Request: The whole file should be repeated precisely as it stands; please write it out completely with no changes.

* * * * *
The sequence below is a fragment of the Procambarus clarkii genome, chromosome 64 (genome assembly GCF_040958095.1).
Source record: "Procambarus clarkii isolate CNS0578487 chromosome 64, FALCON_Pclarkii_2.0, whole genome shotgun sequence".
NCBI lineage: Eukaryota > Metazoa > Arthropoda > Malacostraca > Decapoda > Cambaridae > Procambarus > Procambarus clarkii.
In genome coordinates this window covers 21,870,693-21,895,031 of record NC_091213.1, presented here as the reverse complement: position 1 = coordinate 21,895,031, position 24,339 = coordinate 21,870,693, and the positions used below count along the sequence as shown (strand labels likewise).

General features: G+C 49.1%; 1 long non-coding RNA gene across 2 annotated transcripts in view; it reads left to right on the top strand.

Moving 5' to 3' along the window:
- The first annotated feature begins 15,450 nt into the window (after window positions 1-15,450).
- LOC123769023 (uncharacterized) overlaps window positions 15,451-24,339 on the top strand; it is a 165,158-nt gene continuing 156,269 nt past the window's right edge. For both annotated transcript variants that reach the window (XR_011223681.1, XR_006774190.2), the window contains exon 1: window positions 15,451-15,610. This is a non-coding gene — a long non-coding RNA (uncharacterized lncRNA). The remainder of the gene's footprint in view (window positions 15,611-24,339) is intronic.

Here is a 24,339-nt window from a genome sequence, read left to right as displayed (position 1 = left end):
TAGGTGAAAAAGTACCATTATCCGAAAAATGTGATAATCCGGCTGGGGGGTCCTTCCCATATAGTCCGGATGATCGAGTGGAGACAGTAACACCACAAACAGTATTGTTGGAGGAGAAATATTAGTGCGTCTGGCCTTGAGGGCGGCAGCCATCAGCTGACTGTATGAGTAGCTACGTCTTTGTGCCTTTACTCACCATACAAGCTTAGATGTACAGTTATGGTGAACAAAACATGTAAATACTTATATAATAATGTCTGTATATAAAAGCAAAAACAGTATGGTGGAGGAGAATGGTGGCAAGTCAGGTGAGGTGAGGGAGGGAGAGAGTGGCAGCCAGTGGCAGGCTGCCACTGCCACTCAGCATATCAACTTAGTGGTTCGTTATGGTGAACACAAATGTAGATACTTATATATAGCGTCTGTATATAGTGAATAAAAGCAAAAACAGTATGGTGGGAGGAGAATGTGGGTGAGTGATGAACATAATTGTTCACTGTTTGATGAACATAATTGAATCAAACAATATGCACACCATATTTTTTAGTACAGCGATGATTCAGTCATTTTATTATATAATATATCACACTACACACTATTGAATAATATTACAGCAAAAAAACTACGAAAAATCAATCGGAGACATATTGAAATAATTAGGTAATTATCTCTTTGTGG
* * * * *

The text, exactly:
The sequence below is a fragment of the Procambarus clarkii genome, chromosome 64 (genome assembly GCF_040958095.1).
Source record: "Procambarus clarkii isolate CNS0578487 chromosome 64, FALCON_Pclarkii_2.0, whole genome shotgun sequence".
NCBI lineage: Eukaryota > Metazoa > Arthropoda > Malacostraca > Decapoda > Cambaridae > Procambarus > Procambarus clarkii.
In genome coordinates this window covers 21,870,693-21,895,031 of record NC_091213.1, presented here as the reverse complement: position 1 = coordinate 21,895,031, position 24,339 = coordinate 21,870,693, and the positions used below count along the sequence as shown (strand labels likewise).

General features: G+C 49.1%; 1 long non-coding RNA gene across 2 annotated transcripts in view; it reads left to right on the top strand.

Moving 5' to 3' along the window:
- The first annotated feature begins 15,450 nt into the window (after window positions 1-15,450).
- LOC123769023 (uncharacterized) overlaps window positions 15,451-24,339 on the top strand; it is a 165,158-nt gene continuing 156,269 nt past the window's right edge. For both annotated transcript variants that reach the window (XR_011223681.1, XR_006774190.2), the window contains exon 1: window positions 15,451-15,610. This is a non-coding gene — a long non-coding RNA (uncharacterized lncRNA). The remainder of the gene's footprint in view (window positions 15,611-24,339) is intronic.

Here is a 24,339-nt window from a genome sequence, read left to right as displayed (position 1 = left end):
TAGGTGAAAAAGTACCATTATCCGAAAAATGTGATAATCCGGCTGGGGGGTCCTTCCCATATAGTCCGGATGATCGAGTGGAGACAGTAACACCACAAACAGTATTGTTGGAGGAGAAATATTAGTGCGTCTGGCCTTGAGGGCGGCAGCCATCAGCTGACTGTATGAGTAGCTACGTCTTTGTGCCTTTACTCACCATACAAGCTTAGATGTACAGTTATGGTGAACAAAACATGTAAATACTTATATAATAATGTCTGTATATAAAAGCAAAAACAGTATGGTGGAGGAGAATGGTGGCAAGTCAGGTGAGGTGAGGGAGGGAGAGAGTGGCAGCCAGTGGCAGGCTGCCACTGCCACTCAGCATATCAACTTAGTGGTTCGTTATGGTGAACACAAATGTAGATACTTATATATAGCGTCTGTATATAGTGAATAAAAGCAAAAACAGTATGGTGGGAGGAGAATGTGGGTGAGTGATGAACATAATTGTTCACTGTTTGATGAACATAATTGAATCAAACAATATGCACACCATATTTTTTAGTACAGCGATGATTCAGTCATTTTATTATATAATATATCACACTACACACTATTGAATAATATTACAGCAAAAAAACTACGAAAAATCAATCGGAGACATATTGAAATAATTAGGTAATTATCTCTTTGTGG